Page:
In all of the chaos, no one noticed the shadow descending over the middle child.
Martha May walked carrying the child to her chest, Franklin following close behind them. It was nearly evening. Martha May had always thought the town looked best in the evening. Kind of golden and sombre. She imagined she was seeing it all for the first time through the eyes of the child. The town was a museum, and she and the child were the only visitors.
“Here’s the library. It’s closed now.”
“Here’s the post office.”
“This is my house.”
“My neighbor Elaine used to live here.”
The child bleated, “Mama. Mama.”
Her feet were tired and her back already ached, but Martha May kept walking. A strange desperation pushed her forward.
“Here’s the church. Here’s the steeple. Open the doors, and there’s no people!”
The child’s face quivered somewhere between laughter and tears.
She did not take the child into any of the buildings. The smell of death lingered, hovering over rooftops, invading living rooms and gardens.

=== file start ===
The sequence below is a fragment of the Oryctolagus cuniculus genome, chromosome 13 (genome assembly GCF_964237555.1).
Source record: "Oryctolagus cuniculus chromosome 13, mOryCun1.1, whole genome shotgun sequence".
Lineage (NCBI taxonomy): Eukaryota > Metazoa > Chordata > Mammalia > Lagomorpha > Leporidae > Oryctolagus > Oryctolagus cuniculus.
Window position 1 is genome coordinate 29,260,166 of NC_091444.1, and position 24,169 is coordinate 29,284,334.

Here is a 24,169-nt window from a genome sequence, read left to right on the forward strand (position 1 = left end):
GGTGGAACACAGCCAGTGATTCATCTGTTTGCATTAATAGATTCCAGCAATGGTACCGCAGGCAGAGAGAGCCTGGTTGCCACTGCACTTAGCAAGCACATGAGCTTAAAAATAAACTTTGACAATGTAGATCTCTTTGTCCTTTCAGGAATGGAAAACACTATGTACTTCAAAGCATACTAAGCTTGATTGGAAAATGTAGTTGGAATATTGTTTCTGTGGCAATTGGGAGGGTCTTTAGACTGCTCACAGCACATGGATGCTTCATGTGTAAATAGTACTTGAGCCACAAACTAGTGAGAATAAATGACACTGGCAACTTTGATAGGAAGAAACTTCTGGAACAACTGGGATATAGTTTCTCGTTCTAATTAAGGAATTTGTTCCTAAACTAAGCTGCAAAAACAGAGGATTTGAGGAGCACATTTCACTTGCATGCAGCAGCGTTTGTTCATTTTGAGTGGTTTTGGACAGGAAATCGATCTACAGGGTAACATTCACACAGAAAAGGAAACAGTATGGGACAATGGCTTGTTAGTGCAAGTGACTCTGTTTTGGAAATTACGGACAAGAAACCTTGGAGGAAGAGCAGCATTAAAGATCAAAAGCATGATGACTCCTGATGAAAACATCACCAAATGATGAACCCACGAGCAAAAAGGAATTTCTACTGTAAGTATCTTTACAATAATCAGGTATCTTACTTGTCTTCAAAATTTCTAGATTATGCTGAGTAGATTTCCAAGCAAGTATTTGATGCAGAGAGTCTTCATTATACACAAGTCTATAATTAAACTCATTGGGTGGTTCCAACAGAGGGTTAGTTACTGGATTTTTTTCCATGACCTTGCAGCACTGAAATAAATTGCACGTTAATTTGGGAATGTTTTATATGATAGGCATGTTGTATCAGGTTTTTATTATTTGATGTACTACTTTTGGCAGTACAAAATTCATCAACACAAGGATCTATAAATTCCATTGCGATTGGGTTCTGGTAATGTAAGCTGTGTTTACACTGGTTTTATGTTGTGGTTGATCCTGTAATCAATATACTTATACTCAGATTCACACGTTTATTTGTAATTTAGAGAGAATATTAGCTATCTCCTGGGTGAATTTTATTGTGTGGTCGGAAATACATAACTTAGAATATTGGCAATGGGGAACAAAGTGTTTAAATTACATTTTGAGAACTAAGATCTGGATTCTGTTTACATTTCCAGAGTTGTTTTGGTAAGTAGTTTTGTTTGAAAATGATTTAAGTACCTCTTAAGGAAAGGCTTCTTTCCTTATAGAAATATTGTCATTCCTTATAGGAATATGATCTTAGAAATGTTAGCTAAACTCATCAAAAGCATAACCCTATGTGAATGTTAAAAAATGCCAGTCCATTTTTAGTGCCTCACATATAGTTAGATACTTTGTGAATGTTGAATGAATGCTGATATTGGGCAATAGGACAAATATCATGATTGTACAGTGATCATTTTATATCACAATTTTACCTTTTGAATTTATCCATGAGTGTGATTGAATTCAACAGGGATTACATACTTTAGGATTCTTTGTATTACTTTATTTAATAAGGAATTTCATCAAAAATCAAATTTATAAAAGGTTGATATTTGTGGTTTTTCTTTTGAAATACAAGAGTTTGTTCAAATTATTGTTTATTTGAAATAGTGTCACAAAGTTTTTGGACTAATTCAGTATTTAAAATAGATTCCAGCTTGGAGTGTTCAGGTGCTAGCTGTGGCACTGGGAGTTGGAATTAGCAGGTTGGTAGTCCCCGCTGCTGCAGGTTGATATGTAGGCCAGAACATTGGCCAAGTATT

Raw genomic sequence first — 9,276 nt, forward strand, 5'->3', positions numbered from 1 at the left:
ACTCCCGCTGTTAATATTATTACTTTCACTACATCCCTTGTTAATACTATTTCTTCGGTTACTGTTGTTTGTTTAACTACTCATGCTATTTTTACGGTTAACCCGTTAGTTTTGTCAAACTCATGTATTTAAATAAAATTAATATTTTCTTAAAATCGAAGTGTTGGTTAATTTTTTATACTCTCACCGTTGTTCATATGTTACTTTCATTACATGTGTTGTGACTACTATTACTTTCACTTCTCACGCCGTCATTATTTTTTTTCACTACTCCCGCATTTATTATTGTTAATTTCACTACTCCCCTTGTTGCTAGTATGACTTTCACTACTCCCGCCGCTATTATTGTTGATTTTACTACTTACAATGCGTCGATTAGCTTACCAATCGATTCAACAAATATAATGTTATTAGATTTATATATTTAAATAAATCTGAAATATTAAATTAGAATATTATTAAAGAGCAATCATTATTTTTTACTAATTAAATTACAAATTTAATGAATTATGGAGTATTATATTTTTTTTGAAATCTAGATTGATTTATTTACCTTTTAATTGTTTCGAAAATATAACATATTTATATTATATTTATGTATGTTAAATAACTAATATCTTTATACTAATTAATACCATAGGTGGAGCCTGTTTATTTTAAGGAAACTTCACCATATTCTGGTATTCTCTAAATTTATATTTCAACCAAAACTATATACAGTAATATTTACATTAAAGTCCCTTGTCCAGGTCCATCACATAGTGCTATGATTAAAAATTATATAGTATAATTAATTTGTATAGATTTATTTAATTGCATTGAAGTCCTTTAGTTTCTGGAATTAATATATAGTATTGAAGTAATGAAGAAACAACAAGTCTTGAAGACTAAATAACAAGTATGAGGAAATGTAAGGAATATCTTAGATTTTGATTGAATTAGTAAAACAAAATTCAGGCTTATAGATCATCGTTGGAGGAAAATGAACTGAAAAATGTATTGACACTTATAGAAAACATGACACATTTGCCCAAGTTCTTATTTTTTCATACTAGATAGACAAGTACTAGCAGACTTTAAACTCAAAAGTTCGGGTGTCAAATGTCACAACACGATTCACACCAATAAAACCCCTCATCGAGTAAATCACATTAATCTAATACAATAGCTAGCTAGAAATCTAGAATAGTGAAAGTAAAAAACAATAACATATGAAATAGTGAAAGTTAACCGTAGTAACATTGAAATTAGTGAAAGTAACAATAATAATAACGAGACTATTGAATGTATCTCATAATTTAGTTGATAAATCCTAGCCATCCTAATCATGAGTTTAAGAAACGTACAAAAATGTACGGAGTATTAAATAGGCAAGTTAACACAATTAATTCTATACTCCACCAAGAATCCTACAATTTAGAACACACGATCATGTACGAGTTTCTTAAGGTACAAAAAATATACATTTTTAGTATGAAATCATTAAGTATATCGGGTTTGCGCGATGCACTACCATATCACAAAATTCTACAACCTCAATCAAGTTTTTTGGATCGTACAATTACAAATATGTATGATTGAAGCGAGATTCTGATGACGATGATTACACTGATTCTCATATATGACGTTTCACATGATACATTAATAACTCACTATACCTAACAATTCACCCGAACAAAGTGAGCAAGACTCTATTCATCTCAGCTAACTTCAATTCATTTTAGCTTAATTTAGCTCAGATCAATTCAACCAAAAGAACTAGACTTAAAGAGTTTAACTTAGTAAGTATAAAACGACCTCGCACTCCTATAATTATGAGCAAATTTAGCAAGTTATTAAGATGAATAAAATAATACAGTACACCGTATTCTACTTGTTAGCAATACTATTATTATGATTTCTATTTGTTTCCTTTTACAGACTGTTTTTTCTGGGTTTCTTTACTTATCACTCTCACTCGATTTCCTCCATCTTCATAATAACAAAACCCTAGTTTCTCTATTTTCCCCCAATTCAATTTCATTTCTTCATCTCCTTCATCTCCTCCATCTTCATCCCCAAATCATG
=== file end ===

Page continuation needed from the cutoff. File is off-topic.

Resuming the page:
Finally, Martha May found a bench in the town square and sat. She was tired. The years were weighing her down — not just her own years, but all of the years anyone in the town had ever lived. The years were sitting on her shoulders and pulling her hair.
She looked at the child, asleep in her lap, and she was surprised at the tenderness she felt. He didn’t look a thing like her. His eyelashes were perfectly curled. His skin was darker than hers, his hair black and thick. He felt nothing like a watermelon. He was warmer, squishier than that.
“Here’s what we’ll do — we’ll start again.” She leaned her head down and listened to the child’s soft, even breaths. Together, they waited for the dark to come and the curse to be lifted.